Timely summertime pet safety advice from animal physical rehabilitator Susan Davis, PT of JoyCareOnsite.com. See: Physical Therapy Tip Of The Month: Safe Summer Boating Tips for your Dog These articles originally appeared on DawgBusiness.com. Hi, my name is Penny and by the time you read this, I will be 13 years old. My mom is busy getting ready for our annual summer boat trip, so I told her I would write her column this month! Now she owes me big-time: not just for this but for all the times she comes home late from work with lots of animal hair all over her scrubs: evidence of time spent with other pets instead of me! But I digress—well, here I am aboard our sailboat with my silly striped shirt, and Dachshund attitude!
I’d like to tell you a few things about taking dogs on the water so we don’t get sick or hurt!
Since I’m not a physical therapist like mom, I guess this article is more about “injury prevention” than therapy (but don’t worry, she will be back next month). Here are my top 10 tips:
1.Throw us some Shade! No I don’t mean acting all mean and grumpy. Just use an umbrella, canopy or give us time out of the sun in the cabin, here and there. Oh, and watch us for excessive panting and other signs of over-heating: gums bright red, a lot of thick drooling. If that happens, give us cool damp cloths under our “armpits” and groin. We need lots of cool water to drink with easy access.
2. Man—I mean-Dog—Overboard Preparedness: it’s a very good idea to practice turning the boat around, directing it to a single spot and retrieving a “pet” (can use a float device for practice) out of the water. Under unexpected circumstances of a pet going overboard, this prior drill experience will keep you calm and focused on the task of retrieval.
3. Protect Us: See that funny-looking netting behind me in the picture attached to the Life lines? Well, some other boaters were pointing at it and saying “they must have a baby on board”. Well, that baby is ME! That not-so-posh woven netting helps keep dogs safe when we decide to take a stroll especially along sections of the boat where the gunwales are shallow. Use life jackets or other wearable, floatation devices while underway and even when at anchor (unless you are posing for a picture!). Now here’s the thing—I don’t like to wear those bulky life jackets my mom puts on me. But gosh it did help keep me afloat when I fell overboard once, until my dad rescued me using a boat hook that grabbed a handle on back of life jacket. During rough seas, my parents will attach a flexible “stretching tether” to my jacket with the other end shackled to the life line for extra security (I am considered precious cargo, you know). For night boating, attach a battery operated mini flasher to the back of the jacket.
4. Practice Swimming: hey, we’re not all Labs or Portuguese water dogs! Make sure to give us prior experience swimming, so we get the hang of it before we go out on the boat for the first time. For swimming it is nice to wear something a little less bulky than a life jacket: like a Ruff Wear K-9 Float Coat. It is perfect for dogs that enjoy swimming in protected waters, kayaking, rafting, surfing, and paddle boarding. They cost a bit more, but they’re worth it. I think my mom may have ordered one for my birthday—but don’t tell her I know!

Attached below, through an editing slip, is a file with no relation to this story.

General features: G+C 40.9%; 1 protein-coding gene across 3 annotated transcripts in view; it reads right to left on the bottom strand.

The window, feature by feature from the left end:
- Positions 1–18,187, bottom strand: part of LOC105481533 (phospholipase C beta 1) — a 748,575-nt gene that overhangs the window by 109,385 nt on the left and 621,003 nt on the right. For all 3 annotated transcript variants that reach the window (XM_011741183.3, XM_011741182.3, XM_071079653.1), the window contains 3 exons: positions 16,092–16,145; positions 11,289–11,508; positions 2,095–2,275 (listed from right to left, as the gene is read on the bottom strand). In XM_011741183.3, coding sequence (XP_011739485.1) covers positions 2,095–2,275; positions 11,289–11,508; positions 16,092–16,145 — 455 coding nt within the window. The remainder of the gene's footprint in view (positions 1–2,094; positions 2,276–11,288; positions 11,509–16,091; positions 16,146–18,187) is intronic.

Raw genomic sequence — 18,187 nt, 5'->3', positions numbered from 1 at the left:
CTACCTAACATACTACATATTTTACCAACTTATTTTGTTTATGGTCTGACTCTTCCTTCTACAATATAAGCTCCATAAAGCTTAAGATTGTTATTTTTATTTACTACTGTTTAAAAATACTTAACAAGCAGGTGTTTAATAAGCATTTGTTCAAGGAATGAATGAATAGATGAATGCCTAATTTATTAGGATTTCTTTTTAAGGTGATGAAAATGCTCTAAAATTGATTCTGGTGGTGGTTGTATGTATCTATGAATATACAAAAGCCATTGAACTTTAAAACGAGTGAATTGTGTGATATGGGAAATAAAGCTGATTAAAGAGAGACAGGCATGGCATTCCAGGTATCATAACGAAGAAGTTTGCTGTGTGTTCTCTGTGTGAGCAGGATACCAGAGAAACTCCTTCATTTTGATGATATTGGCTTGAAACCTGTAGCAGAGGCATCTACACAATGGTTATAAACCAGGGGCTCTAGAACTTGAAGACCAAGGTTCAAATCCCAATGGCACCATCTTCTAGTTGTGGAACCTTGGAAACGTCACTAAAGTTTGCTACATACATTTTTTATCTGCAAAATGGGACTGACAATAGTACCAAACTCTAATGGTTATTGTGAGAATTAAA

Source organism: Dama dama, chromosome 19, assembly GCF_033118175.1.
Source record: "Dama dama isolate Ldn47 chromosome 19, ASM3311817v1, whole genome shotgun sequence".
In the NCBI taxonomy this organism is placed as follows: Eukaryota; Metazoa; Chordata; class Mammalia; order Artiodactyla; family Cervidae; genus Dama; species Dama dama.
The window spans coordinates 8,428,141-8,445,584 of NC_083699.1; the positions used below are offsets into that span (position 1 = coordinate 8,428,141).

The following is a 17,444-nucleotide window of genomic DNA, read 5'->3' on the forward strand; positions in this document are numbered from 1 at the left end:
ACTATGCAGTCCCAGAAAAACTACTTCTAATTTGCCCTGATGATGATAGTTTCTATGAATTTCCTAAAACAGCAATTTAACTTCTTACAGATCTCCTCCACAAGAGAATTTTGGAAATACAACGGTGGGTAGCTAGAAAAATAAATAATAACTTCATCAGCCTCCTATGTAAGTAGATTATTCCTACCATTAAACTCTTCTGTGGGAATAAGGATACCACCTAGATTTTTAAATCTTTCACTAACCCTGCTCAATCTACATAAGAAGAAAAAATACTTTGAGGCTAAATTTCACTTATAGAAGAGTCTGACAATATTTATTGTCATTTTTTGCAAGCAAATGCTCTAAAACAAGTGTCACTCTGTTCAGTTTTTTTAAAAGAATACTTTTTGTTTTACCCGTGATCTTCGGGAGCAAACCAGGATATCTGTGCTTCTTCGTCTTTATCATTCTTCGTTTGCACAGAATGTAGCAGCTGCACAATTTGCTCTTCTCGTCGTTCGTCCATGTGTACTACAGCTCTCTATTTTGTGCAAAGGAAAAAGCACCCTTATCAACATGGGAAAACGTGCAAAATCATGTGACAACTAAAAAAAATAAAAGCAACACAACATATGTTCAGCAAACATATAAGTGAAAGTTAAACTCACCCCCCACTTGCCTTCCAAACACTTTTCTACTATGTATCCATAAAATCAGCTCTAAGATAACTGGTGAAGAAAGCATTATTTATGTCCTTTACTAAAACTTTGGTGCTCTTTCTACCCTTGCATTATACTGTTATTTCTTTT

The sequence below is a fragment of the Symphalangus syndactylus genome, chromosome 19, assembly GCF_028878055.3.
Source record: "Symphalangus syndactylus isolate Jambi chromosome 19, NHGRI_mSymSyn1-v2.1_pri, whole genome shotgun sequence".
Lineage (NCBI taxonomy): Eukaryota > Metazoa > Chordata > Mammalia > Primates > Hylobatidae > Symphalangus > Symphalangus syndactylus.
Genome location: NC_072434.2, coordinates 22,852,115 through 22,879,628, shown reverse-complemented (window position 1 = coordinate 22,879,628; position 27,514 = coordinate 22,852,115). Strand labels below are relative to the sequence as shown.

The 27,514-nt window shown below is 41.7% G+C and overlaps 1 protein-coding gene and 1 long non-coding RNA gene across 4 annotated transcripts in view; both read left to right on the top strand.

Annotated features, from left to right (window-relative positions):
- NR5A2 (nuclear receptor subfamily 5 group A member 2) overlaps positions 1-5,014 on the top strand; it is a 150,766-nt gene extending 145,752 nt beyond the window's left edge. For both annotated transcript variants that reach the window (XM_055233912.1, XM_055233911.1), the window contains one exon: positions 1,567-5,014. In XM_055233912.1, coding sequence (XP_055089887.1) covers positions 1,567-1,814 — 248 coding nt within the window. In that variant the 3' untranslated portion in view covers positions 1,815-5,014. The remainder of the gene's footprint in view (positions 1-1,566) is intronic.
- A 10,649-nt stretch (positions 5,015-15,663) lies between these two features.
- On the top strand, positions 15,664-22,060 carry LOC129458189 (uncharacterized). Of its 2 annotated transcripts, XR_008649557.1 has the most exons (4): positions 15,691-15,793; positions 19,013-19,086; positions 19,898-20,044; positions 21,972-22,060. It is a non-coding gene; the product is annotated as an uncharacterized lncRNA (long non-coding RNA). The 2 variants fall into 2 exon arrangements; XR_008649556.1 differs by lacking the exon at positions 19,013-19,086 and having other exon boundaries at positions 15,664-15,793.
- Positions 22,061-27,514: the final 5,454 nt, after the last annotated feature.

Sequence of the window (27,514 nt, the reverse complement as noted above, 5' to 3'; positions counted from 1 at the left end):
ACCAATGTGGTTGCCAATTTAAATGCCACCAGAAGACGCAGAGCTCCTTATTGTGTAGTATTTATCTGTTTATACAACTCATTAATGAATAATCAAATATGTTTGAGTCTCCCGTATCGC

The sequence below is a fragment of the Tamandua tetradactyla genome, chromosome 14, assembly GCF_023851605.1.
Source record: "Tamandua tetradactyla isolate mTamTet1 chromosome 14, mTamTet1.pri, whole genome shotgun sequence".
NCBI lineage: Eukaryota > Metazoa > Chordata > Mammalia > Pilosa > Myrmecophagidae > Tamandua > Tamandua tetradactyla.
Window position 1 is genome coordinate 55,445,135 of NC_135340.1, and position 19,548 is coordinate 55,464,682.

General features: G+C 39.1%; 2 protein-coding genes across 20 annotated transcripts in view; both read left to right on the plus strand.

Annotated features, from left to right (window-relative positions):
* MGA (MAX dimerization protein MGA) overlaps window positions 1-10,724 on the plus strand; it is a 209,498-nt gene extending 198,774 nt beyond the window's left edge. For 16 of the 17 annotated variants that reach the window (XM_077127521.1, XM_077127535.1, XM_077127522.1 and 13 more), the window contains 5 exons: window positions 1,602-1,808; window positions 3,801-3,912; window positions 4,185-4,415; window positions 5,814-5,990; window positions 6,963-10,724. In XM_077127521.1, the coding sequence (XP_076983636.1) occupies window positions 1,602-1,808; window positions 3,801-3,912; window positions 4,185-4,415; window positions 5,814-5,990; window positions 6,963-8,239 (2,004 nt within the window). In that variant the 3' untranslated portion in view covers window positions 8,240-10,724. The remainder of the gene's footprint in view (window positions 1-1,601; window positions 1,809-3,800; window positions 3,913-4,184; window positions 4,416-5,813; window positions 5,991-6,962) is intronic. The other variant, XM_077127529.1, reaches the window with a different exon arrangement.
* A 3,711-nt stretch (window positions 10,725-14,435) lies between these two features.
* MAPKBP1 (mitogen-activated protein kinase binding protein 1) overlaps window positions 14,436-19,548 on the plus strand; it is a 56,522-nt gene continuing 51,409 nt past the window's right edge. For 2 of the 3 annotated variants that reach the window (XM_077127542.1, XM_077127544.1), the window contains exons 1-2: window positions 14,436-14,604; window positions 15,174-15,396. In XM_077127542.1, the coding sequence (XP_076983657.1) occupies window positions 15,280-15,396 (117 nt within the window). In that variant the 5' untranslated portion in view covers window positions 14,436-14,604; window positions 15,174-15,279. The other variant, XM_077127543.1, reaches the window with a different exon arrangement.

5. Don’t make us jump! Remember, you don’t like us to jump on and off furniture, so remember all of those decks and platforms on boats! You might want to block off the dangerously high ones so we don’t jump and get hurt.
6. Prevent boredom: we tend to get into trouble when bored, so please have some special toys “just for the boat” that we can enjoy. Involve us in activity and have a comfy bed and blanket when it’s nap time. I have a special roll-up bed that is easily stowed in a locker.
7. It’s Dinner time! A plastic caddy with compartments, non-skid bottom and a handle can be used for our food and water, so everything stays in one place and doesn’t spill. Keep extra bottled water on board and use air tight containers for dry kibble storage.
8. I need to “go” mom! Wee Wee pads, potty mats and whelping box liners work great when you can’t row us ashore to do our business.
9. ID: Make sure our ID tags are transferred over to the collar, harness or vest we wear aboard. Write our ID info inside our life jacket with indelible ink. If boating in a foreign country, consider having ID tags printed with a QR code that can be read using a smart phone, as not all countries have microchip scanners
10. First Aid: every boat has a “people” first aid kit so be sure to include our pet medications and emergency supplies there!
Thank you for reading this article. Your questions and comments are completely welcome (I’ll respond).
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Copyright of this article (2014) is owned by Dr Patrick Mahaney, Veterinarian and Certified Veterinary Acupuncturist. Republishing any portion of this article must first be authorized by Dr Patrick Mahaney. Requests for republishing must be approved by Dr Patrick Mahaney and received in written format